• Nishlen Govender, Portfolio Manager, Citadel

Tired of Aspen? We have a drug (company) for that

Most South African investors will be well acquainted with Aspen, the global pharmaceutical business founded in Durban that achieved its position as a market leader through the purchase of drug franchises from global peers across key therapeutics such as anesthetics, oncology and blood clotting.

However, investors who believe that pharmaceutical businesses, or healthcare businesses in general, represent attractive investment opportunities needn’t limit themselves to the one global pharmaceutical business available on the Johannesburg Stock Exchange (JSE). South Africa represents just 1% of the global economy, and there is a plethora of other businesses available offshore including hospital groups, managed care providers, and biotechnology and pharmaceutical companies.

One such company that merits further consideration is global drug company Novo Nordisk, one of the largest insulin providers in the world.

Originally starting as two separate companies, Novo and Nordisk each developed their businesses over time across areas such as insulin production, blood clotting and even penicillin. Novo started selling insulin in the United States in 1981, while in 1983 Nordisk introduced the Nordisk infuser – a pump that led to a refillable injector that looked like a fountain pen, which released small quantities of insulin. In 1989 the two companies merged, thus bringing together the world’s second and third largest insulin providers into one diabetes conglomerate in order to compete against then number one provider Eli Lilly.

Fast forward to 2019, and the company is now widely recognised as the provider of choice for diabetes treatment. Novo Nordisk holds a 45% share of the insulin market achieved through innovations such as slower acting insulin, longer lasting insulin and improved methods for injectable insulin, as well as its work towards the creation of an oral insulin medication which should achieve regulatory approval in 2019.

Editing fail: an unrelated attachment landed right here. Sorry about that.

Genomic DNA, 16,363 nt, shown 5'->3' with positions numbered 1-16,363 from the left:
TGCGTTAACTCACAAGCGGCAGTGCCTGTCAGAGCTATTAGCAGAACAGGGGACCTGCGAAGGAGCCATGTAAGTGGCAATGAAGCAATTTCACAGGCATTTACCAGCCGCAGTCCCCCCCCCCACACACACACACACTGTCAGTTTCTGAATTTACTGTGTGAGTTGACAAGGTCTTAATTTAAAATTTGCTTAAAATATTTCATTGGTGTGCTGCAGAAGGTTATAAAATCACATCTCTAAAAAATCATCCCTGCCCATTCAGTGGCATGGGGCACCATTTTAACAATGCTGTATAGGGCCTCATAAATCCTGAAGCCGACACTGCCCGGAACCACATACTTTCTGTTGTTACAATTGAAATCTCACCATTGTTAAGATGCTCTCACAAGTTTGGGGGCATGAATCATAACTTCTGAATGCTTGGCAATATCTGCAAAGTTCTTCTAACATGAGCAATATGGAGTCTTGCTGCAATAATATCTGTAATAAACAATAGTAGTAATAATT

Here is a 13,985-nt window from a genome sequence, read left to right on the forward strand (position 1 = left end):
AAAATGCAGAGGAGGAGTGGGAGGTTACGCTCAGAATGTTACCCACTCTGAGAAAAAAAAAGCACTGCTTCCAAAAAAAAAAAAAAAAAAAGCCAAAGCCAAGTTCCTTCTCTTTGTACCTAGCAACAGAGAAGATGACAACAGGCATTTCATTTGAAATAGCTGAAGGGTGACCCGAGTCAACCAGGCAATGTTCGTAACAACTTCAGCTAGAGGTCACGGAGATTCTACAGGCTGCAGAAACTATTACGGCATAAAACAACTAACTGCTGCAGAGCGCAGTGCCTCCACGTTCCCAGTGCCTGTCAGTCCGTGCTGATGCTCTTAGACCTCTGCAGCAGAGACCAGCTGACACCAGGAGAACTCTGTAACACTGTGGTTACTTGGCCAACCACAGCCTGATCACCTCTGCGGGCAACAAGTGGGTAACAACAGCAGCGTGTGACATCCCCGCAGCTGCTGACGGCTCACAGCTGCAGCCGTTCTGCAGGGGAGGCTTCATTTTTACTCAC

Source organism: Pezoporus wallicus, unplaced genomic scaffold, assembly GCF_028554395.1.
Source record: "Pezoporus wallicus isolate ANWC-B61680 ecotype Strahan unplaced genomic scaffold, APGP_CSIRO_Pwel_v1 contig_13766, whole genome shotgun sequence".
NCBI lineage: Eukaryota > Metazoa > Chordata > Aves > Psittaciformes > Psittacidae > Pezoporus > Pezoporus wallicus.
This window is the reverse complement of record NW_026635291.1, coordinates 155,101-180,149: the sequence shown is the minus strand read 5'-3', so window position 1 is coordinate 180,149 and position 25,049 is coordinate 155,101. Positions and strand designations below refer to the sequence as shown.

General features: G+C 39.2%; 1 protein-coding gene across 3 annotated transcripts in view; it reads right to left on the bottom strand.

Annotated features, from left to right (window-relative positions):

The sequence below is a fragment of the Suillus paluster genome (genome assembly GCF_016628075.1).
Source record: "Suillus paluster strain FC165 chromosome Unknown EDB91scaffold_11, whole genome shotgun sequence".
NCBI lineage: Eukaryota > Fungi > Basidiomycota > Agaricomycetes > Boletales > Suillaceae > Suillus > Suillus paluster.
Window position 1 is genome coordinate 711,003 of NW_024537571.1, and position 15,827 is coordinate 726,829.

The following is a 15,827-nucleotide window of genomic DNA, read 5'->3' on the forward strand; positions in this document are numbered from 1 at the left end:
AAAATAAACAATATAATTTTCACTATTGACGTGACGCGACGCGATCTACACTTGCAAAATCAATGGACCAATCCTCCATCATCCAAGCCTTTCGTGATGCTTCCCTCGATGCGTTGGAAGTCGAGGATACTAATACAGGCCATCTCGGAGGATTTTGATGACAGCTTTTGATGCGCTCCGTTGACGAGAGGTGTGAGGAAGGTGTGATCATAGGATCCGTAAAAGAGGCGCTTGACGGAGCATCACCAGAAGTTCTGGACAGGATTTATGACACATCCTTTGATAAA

Insulin currently provides 81% of its revenue in a market that is growing rapidly – 450 million people suffer with diabetes globally, and rising obesity levels means that this number is expected to compound.

Although future returns are not guaranteed, rising demand and a firm commitment to innovation has also meant that the company’s share price has significantly outperformed the S&P 500, the benchmark for US equities which itself has achieved significant performance over time.

Source: Citadel (2019) *Both rebased to 100 and presented in US dollars

Industry challenges

However, despite Novo Nordisk’s position as a company in a compelling industry with a significant market share and a demonstrated history of market leadership, its share price reached its highest level in 2015 – a level that it has struggled to breach in the subsequent years.

This price resistance stems from a perceived risk to drug pricing, and the threat that competitors could in time encroach on its dominant position in the treatment of diabetes.

Many, for instance, will be aware of increased pressure on drug companies over pricing in recent times, especially in the US where pharmaceutical companies have previously taken advantage of limited regulation to increase drug prices. Infamous cases such as Valeant and Martin Shkreli’s Turing Pharmaceuticals immediately come to mind, although other companies have likewise introduced steady price increases on much needed and life-saving products.

Novo Nordisk itself has benefitted from the US operating environment, although it should be noted that the company has consistently introduced significant innovations to warrant higher prices, resulting in exponentially better provision o